A last minute addition to my May TBR is Horrorstor, the third book that I have borrowed from the library. I haven't really heard too much about Horrostor, and it has only received a handful of reviews on Amazon, but after seeing it crop up on booktube I thought it sounded really interesting. Set in a Swedish furniture superstore, something strange is happening overnight; employees start their shifts in the morning to find broken furniture and more and so volunteer for an overnight shift to find out just what is going on. It's a traditional horror story with a twist. I love that this book is set out like a retail catalogue and I can't wait to read it!

Maybe this is a bit of an optimistic TBR, but I'm feeling very bookish this month and so hopefully I'll be able to get through all of them. What are you planning on reading this month?

Saturday, 7 May 2016


I came across this L'Oreal Elvive Extraordinary Clay duo when browsing Boots' website last month and after hearing that it is designed to balance the hair by hydrating ends but purifying roots to prevent the hair getting greasy, I was hooked. I aim to wash my hair every other day to keep the natural oils and prevent dryness and breakages, but for some reason my hair only seems to last one day without it looking oily. I do use dry shampoo but I try to do this sparingly as I've heard that it can be quite damaging to your scalp. Anyway, I began using this shampoo and conditioner around a month ago, and I use it 3-4 times a week. The first thing I noticed was the smell; this range has a lovely smell which lasts in your hair for about a day after use. It also made my hair feel super clean and soft which is a plus for me. I was really excited after the first use to see how long I could go with my hair still looking freshly washed, though unfortunately, my routine of washing every other day remained.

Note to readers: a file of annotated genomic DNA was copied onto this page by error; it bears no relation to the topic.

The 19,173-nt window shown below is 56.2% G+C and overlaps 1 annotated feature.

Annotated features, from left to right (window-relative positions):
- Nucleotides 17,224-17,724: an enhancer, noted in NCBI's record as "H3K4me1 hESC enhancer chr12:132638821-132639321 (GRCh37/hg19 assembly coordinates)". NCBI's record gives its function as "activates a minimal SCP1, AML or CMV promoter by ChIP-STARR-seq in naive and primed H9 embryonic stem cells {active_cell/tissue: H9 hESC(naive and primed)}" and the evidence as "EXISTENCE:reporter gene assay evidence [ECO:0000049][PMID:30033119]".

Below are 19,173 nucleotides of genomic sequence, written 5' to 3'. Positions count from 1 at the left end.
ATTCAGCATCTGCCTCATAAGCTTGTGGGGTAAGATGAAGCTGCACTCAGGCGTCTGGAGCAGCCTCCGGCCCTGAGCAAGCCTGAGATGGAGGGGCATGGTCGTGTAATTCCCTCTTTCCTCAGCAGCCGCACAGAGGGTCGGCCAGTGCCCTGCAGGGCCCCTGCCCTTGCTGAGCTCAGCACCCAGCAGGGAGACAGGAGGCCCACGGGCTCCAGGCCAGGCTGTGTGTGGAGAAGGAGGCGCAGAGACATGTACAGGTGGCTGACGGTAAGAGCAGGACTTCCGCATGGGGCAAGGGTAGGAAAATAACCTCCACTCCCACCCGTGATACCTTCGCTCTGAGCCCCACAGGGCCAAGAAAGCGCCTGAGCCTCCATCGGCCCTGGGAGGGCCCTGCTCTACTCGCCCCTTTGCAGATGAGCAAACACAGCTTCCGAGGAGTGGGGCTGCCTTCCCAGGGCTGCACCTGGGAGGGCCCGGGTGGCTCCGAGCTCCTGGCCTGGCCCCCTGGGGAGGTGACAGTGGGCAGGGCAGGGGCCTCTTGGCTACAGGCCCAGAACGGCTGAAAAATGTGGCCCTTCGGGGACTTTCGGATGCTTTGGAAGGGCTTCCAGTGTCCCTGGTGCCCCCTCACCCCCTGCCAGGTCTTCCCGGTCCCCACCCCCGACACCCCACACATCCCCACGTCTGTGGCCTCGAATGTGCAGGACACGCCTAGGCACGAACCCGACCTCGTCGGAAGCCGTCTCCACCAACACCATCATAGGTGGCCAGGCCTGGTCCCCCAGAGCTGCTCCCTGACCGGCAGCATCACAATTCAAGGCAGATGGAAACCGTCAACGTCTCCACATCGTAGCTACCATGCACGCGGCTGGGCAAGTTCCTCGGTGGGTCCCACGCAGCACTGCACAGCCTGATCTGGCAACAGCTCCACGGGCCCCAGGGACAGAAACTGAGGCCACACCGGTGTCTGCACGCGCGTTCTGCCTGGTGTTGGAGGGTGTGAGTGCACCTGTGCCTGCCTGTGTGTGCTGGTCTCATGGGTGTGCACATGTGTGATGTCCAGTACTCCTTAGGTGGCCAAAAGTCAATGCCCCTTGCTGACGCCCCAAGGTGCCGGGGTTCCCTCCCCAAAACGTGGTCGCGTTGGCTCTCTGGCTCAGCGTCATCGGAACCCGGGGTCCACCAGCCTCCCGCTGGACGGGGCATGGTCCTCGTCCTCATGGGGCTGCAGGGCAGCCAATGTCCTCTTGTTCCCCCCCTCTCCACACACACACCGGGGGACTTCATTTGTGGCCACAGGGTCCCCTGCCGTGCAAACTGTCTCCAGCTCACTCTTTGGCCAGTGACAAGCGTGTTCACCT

I have found that maybe my hair gets greasier even quicker than usually using this range which I'm disappointed about, as these are really highly rated! There is a pre shampoo masque that I haven't tried, so maybe this is the missing piece of the puzzle? I am going to repurchase the shampoo and conditioner, and also pick up the masque to see whether this makes a difference. I would definitely recommend this set as it definitely gives your hair a thorough cleanse, and the conditioner leaves your hair feeling soft and supple. In terms of keeping roots dry, I'm not convinced that it works, but I'll be back with an update after using the masque! Have you tried the L'Oreal Elvive Extraordinary Clay haircare set? What did you think?